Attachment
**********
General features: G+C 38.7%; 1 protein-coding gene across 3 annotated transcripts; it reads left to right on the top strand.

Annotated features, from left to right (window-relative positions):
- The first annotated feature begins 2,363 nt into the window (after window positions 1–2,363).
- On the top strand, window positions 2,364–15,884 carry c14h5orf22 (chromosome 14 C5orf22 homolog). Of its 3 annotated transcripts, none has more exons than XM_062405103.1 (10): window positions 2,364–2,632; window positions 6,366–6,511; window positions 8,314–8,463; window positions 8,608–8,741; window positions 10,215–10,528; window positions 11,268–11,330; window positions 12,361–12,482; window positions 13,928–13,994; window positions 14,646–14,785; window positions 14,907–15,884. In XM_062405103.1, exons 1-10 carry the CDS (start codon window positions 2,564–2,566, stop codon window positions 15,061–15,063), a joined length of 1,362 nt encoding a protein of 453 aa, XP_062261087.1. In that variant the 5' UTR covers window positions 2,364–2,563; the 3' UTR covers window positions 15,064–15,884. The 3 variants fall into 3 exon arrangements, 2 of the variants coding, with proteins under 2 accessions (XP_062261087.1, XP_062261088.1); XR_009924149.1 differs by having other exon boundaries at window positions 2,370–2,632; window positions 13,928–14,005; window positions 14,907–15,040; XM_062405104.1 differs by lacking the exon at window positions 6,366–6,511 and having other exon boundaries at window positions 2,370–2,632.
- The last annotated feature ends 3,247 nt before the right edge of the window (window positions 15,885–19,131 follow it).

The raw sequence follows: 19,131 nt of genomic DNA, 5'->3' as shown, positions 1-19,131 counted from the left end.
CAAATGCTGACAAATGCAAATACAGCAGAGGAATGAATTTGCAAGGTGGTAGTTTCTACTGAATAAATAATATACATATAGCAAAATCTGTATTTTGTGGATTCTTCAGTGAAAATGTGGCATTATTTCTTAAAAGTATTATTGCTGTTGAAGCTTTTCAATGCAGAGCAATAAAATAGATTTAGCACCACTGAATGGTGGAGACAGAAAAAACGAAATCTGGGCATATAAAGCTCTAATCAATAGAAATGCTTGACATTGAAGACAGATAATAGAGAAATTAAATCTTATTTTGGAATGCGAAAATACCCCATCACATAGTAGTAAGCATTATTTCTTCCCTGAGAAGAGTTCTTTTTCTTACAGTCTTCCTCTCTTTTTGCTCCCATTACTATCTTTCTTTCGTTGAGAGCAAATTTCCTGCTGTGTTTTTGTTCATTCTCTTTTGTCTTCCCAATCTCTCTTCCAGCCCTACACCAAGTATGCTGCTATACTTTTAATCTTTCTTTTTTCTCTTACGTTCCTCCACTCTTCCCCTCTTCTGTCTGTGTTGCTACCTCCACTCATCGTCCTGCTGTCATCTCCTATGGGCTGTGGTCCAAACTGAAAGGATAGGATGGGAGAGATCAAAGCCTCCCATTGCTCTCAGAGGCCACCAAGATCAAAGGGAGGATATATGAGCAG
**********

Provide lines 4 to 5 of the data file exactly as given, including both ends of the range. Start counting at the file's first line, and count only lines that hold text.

- On the top strand, window positions 2,364–15,884 carry c14h5orf22 (chromosome 14 C5orf22 homolog). Of its 3 annotated transcripts, none has more exons than XM_062405103.1 (10): window positions 2,364–2,632; window positions 6,366–6,511; window positions 8,314–8,463; window positions 8,608–8,741; window positions 10,215–10,528; window positions 11,268–11,330; window positions 12,361–12,482; window positions 13,928–13,994; window positions 14,646–14,785; window positions 14,907–15,884. In XM_062405103.1, exons 1-10 carry the CDS (start codon window positions 2,564–2,566, stop codon window positions 15,061–15,063), a joined length of 1,362 nt encoding a protein of 453 aa, XP_062261087.1. In that variant the 5' UTR covers window positions 2,364–2,563; the 3' UTR covers window positions 15,064–15,884. The 3 variants fall into 3 exon arrangements, 2 of the variants coding, with proteins under 2 accessions (XP_062261087.1, XP_062261088.1); XR_009924149.1 differs by having other exon boundaries at window positions 2,370–2,632; window positions 13,928–14,005; window positions 14,907–15,040; XM_062405104.1 differs by lacking the exon at window positions 6,366–6,511 and having other exon boundaries at window positions 2,370–2,632.
- The last annotated feature ends 3,247 nt before the right edge of the window (window positions 15,885–19,131 follow it).